The Court of Appeal held in Royal Mencap Society v Blake, that care workers who were required to sleep at, or near, their workplace, and be available to work if required, were not actually working and were instead only available for work. Therefore, the workers were not entitled to be paid the National Minimum Wage for the whole of the “sleep-in” shift, but were only paid for the time they were required to be awake for the purpose of working.
The National Minimum Wage Regulations 1999 stipulate that workers are entitled to be paid the National Minimum Wage for all time spent working.
In this case the employee, Ms Tomlinson-Blake was a care support worker employed by Mencap. She slept at her place of work when working a sleep-in shift. She was not allocated any specific tasks to perform but was required to keep a ‘listening ear’ out during the night in case her support was needed. If her support was not needed she could sleep throughout her shift.
Ms Tomlinson Blake claimed that she was entitled to be paid the National Minimum Wage for the whole of her shift, including the time she spent sleeping.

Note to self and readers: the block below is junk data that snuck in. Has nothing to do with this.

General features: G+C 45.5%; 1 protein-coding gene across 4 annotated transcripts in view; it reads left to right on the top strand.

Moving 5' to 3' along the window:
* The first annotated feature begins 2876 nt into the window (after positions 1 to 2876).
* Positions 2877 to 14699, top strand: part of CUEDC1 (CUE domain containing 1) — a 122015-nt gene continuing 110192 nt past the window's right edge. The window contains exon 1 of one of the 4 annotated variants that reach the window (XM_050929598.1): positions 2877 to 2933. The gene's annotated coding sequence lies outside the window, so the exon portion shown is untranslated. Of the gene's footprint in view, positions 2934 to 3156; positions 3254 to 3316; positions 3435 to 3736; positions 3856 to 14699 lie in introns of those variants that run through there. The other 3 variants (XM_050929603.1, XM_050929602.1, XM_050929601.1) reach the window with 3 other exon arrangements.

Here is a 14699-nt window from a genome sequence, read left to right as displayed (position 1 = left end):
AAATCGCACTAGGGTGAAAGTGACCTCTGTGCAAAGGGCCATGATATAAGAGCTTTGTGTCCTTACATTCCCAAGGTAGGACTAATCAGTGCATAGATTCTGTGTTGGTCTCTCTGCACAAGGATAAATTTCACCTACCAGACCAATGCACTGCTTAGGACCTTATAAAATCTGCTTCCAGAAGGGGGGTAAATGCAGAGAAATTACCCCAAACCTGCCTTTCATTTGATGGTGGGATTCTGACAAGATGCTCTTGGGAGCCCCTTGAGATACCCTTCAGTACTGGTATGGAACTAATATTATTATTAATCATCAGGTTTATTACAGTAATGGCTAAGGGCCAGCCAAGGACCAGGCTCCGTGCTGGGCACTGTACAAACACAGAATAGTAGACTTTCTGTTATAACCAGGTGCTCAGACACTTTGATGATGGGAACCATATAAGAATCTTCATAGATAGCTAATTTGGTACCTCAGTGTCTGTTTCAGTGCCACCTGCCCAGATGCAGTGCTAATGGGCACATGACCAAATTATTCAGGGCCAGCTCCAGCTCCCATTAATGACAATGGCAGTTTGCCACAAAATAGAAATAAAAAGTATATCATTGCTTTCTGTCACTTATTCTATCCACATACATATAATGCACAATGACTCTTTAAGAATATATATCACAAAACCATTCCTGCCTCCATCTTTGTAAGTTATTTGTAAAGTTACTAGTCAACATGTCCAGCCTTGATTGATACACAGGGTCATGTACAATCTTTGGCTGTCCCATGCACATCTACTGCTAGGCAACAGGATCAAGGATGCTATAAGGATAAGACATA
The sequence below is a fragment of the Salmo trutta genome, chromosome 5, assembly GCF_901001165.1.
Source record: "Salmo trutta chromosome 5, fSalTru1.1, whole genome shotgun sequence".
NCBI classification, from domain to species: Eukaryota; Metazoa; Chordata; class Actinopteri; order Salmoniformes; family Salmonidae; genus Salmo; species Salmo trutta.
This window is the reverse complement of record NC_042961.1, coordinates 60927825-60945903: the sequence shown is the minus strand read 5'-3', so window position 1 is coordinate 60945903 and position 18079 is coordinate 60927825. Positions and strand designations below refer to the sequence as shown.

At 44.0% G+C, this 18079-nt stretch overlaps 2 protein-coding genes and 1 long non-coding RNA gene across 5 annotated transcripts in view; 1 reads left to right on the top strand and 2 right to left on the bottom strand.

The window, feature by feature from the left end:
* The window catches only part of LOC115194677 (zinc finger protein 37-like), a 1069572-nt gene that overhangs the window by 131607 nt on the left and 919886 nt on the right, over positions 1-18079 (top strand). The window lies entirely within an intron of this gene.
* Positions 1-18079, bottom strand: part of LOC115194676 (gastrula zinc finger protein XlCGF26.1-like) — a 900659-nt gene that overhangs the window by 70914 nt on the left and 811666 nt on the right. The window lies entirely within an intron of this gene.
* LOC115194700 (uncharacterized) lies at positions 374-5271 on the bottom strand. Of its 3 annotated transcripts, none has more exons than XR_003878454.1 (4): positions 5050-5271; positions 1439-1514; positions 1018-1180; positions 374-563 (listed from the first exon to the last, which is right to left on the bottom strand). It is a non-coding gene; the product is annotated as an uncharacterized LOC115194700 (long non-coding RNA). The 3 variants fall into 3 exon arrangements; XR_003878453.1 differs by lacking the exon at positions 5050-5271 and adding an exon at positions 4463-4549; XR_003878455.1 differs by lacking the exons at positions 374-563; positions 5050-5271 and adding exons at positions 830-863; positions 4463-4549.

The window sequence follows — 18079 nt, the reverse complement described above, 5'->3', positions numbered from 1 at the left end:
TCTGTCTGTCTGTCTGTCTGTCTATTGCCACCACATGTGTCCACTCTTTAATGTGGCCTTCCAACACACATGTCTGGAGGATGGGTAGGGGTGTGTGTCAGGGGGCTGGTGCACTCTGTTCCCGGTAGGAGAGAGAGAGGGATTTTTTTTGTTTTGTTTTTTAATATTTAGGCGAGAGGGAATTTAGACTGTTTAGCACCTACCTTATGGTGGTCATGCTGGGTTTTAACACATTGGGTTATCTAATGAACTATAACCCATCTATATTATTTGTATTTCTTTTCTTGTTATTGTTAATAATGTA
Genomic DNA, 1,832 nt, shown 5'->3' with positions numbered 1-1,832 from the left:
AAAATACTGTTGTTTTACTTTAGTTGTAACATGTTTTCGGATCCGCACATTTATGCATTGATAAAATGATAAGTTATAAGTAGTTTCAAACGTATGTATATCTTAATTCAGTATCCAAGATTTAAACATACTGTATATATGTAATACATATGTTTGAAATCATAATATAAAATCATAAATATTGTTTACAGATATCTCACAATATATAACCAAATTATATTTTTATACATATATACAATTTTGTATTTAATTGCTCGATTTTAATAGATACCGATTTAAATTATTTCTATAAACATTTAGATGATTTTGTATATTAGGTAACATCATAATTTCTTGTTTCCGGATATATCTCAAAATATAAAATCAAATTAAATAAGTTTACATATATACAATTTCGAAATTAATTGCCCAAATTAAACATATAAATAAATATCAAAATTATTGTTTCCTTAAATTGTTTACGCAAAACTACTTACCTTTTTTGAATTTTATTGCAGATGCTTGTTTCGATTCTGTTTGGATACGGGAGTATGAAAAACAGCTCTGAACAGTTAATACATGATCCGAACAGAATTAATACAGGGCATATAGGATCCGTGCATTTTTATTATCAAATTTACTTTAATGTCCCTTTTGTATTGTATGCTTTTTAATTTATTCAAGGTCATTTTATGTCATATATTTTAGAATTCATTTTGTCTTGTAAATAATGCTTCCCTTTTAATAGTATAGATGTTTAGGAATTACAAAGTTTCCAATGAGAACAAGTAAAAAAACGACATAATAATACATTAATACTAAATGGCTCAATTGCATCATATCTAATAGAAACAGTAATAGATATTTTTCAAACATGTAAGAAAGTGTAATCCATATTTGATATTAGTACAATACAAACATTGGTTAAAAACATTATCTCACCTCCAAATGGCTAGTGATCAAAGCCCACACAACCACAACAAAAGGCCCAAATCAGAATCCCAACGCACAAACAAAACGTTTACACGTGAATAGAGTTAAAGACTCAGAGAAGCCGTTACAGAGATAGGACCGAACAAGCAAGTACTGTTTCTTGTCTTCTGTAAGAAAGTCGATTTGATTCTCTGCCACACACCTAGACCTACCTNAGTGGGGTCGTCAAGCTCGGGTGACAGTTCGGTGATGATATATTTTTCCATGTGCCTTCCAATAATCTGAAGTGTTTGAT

The Employment Tribunal and the Employment Appeal Tribunal upheld her claim. However, the Court of Appeal allowed the employer’s appeal.
The Court of Appeal held that Ms Tomlinson-Blake was ‘available for work’ and deemed that she was not actually working whilst sleeping. This was based on the fact that she was provided with facilities for sleeping and it was expected that she would get sufficient sleep as she would often have to work the following day.
This case highlights that sleep-in workers will not be entitled to receive the National Minimum Wage for time actually spent sleeping, but only where they are obligated to be awake for the purpose of performing specific activities.
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